On the Heels of Freedom

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On the Heels of Freedom

The American Missionary Association's Bold Campaign to Educate Minds, Open Hearts, and Heal the Soul of a Divided Nation

Learn how devoted missionaries overcame widespread bias and apathy to open ministries and schools among black slaves in the South—where teaching slaves to read the bible was illegal. These schools helped the black churches become centers of community and empowerment.

This saga opens with the mutiny of captured Africans on the Amistad in 1839, follows the path of missionaries who risked their lives to establish schools among emancipated slaves in the South, and culminates with the testimonies of descendants of those who were freed. Documenting a stunning, but little known, story of rare courage and interracial partnership, this story will inspire anyone seeking to be faithful in challenging times.

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“After a schoolhouse in Namsemond, Virginia, burned to the ground, forty-five African American men gathered among the ashes and sent for the teacher. They told her that they would ‘build her a large and better house of timber, so green that it could not burn, and would keep her supplied with green schoolhouses as long as she would stay.’”

On the Hells of Freedom, p. 74

The American Missionary Association supported this teacher and thousands like her, in educating former slaves in the years after the Civil War. The association – a largely Congregational enterprise – built schools, established colleges, sent money and clothes, preached the gospel, lived the gospel, and made a difference in the lives of thousands of men, women and children.

James Pennington, a black Congregational minister, and Arthur and Lewis Tappan, two white Presbyterians, founded the AMA in Albany, N.Y., in 1846, partly in response to the Amistad incident on 1839. The association respected and welcomed African American leadership in a society that, overwhelmingly, did not.

Other societies and associations were started by Congregationalists in the 19th century, but none placed abolition of slavery at the center of its work as did the AMA. Ultimately, the AMA would focus its efforts on educating freed slaves and their descendants, as Congregationalists extended their long-standing educational emphasis to the post-bellum South. Many of the schools and colleges they founded there still thrive today.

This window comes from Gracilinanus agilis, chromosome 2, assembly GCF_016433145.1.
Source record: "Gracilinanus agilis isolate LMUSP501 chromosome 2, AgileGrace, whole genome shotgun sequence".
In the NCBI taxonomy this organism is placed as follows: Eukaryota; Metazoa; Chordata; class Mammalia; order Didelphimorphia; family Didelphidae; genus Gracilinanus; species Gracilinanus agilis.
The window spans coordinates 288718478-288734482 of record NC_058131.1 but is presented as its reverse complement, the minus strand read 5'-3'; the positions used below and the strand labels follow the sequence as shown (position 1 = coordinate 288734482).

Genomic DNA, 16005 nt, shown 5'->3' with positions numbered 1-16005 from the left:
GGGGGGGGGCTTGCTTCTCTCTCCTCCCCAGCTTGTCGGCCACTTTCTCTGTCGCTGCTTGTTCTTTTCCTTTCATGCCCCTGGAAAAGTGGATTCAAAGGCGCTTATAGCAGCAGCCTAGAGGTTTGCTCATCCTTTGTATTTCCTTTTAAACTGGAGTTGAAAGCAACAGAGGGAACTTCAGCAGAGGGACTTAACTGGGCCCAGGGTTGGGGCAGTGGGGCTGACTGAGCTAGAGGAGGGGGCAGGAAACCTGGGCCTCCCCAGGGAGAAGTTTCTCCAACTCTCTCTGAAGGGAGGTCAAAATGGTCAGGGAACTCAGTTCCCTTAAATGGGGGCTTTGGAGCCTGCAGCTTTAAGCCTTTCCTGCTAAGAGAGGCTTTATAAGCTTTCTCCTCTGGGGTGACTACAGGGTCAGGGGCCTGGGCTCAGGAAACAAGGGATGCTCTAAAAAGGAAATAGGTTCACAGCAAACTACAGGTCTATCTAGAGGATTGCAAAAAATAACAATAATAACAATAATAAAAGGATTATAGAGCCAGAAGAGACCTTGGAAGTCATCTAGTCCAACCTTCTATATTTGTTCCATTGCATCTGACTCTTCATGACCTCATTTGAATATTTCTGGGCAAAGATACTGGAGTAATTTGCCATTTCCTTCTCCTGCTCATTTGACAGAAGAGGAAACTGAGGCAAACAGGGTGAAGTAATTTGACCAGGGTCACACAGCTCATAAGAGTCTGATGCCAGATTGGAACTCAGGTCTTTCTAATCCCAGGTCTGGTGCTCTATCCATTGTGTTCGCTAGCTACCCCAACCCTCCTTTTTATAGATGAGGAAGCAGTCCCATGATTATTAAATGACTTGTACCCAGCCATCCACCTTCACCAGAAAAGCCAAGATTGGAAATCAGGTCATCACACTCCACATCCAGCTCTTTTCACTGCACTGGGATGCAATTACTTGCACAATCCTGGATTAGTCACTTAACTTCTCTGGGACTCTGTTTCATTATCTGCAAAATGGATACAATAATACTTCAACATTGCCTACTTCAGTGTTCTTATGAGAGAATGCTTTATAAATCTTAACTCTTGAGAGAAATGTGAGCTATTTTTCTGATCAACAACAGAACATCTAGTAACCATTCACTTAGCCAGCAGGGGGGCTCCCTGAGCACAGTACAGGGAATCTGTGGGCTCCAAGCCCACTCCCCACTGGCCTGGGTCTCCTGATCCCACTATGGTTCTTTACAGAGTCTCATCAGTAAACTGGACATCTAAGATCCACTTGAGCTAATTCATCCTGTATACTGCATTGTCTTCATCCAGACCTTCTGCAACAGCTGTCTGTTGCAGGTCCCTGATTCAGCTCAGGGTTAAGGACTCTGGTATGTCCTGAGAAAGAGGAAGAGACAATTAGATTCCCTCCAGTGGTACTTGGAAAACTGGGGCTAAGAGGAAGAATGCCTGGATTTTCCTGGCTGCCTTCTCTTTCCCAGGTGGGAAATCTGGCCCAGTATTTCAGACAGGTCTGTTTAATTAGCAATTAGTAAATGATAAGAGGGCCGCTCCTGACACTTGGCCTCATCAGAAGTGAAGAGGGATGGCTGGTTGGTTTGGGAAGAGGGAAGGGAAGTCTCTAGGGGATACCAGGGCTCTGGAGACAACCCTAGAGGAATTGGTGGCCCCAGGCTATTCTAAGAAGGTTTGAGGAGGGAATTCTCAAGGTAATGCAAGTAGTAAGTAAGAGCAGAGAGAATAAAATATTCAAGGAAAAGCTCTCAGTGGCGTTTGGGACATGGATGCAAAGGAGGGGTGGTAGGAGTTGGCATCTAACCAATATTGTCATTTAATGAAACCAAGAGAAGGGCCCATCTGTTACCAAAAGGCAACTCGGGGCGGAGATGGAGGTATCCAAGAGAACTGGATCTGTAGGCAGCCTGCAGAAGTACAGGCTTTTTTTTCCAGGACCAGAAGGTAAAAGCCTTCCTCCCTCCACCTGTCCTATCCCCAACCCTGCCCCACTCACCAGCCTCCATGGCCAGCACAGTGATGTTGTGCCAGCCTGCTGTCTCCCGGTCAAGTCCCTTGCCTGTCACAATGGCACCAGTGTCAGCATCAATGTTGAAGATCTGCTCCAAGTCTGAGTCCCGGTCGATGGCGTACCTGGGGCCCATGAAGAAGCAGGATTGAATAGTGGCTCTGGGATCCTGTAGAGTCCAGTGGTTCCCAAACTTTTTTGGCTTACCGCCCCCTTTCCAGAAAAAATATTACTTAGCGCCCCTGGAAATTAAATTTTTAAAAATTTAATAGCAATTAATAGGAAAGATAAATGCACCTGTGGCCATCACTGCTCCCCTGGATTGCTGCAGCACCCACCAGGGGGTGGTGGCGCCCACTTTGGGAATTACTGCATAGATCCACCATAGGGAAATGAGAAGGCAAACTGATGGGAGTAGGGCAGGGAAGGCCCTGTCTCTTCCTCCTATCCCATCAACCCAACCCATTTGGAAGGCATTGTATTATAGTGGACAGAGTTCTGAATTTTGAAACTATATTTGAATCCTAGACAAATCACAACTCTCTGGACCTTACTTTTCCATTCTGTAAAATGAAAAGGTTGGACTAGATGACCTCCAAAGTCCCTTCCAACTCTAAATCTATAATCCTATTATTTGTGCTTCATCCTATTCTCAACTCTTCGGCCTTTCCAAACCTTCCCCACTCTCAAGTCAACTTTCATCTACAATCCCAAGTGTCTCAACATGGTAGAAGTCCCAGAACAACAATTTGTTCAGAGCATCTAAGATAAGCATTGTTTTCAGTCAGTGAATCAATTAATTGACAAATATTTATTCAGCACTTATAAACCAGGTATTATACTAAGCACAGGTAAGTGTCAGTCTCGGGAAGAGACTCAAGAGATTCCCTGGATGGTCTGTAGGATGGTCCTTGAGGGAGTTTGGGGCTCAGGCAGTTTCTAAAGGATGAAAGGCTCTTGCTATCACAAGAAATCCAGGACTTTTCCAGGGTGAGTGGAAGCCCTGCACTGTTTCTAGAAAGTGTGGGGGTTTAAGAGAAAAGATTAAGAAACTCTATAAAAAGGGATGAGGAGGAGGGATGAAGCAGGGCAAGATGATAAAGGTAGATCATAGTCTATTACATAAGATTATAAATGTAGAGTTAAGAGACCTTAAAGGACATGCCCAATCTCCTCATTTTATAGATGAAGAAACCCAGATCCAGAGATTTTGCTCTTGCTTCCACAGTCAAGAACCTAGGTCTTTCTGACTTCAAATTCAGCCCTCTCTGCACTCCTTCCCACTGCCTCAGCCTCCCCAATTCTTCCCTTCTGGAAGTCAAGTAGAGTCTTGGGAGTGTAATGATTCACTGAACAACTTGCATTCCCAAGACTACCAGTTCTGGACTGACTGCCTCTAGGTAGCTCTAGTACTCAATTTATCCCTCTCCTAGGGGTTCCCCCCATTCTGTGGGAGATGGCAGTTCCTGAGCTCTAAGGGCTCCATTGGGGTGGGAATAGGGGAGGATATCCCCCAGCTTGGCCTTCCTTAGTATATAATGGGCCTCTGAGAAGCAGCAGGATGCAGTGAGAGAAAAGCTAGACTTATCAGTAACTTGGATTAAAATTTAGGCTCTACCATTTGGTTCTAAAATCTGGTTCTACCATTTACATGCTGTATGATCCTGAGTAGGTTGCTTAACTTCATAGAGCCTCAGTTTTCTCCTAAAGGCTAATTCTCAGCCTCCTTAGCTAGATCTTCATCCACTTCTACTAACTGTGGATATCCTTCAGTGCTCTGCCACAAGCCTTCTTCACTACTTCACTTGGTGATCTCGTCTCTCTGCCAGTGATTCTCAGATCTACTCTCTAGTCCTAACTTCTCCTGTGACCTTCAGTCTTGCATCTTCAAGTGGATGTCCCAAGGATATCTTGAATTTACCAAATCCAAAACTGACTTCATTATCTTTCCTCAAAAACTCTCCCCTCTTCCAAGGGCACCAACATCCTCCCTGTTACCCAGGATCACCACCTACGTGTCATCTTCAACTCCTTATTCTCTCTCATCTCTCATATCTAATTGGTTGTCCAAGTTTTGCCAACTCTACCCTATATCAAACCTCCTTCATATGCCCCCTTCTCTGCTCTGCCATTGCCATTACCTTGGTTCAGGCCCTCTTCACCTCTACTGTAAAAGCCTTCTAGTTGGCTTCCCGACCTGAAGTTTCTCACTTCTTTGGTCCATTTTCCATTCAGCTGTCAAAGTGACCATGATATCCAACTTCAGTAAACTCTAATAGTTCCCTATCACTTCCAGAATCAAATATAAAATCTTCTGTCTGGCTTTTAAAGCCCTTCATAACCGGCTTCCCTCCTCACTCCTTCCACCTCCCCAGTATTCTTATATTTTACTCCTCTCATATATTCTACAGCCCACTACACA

On the Hells of Freedom is Joyce Hollyday’s excellent history of the AMA’s work. She begins with the story of the Amistad, takes us through the Union Army’s early efforts to respond to fugitive slaves’ request for schooling, and through the first decade of Reconstruction, when AMA missionaries taught basic literacy skills all over the South. “In the first decade of its work,” she notes, “the AMA commissioned 3,470 teachers and ministers, serving 321,099 students in schools.”

Hollyday then focuses her story on the long-term narratives of a few of the hundreds of schools established in that time. Fisk University in Nashville, Tennessee, and Tougaloo College in Tougaloo, Mississippi, are two of the success stories of the AMA’s work. When the AMA began its efforts, many whites, North and South, didn’t believe blacks could be educated. Fisk, Tougaloo, and other institutions like them have demonstrated otherwise for nearly 150 years.

Where a school was planted, there usually was a Congregational church as well, and these churches are still strong anchors in their communities. Hollyday interviewed their members, many of whom are graduates of AMA-founded schools, or the children or grandchildren of graduates. Formed by the same understanding of the gospel that brought education tot so many, the churches have stayed involved with their communities.

We, who belong to small churches, especially, can relish these words from Deborah Harris of Plymouth Church in Charleston, South Carolina: “Everyone knows Plymouth as a strong driving force in the community. We’ve never had over a hundred members, but the entire community is aware of who we are and what we’re all about.”

All of this was made possible by gifts from Congregational churches, form believers willing to give of their time and money to change the world, to bring justice, to build the kingdom. This is our story one we should share with pride. On the Heels of Freedom is a book which tells that story with fervor, truth and love.
—The Rev. Cathy Schuyler, The Congregationalist Magazine

On the Heals of Freedom is the amazing story of Christian faith mobilized for freedom and justice. Faced with the horrors of slavery, the uncertainties of emancipation, the failures of reconstruction, the inequities of segregation, and the injustices of discrimination, the American Missionary Association (AMA) became an inspiring force for social transformation.

Joyce Hollyday’s portrayal is full of revealing insights that clarify how the AMA succeeded against virulent resistance. As a story about the AMA, the book is a treasure. Added to this are the stories of educational institutions, religious auxiliaries, congregations, and individuals that labored to make religious vision a social reality.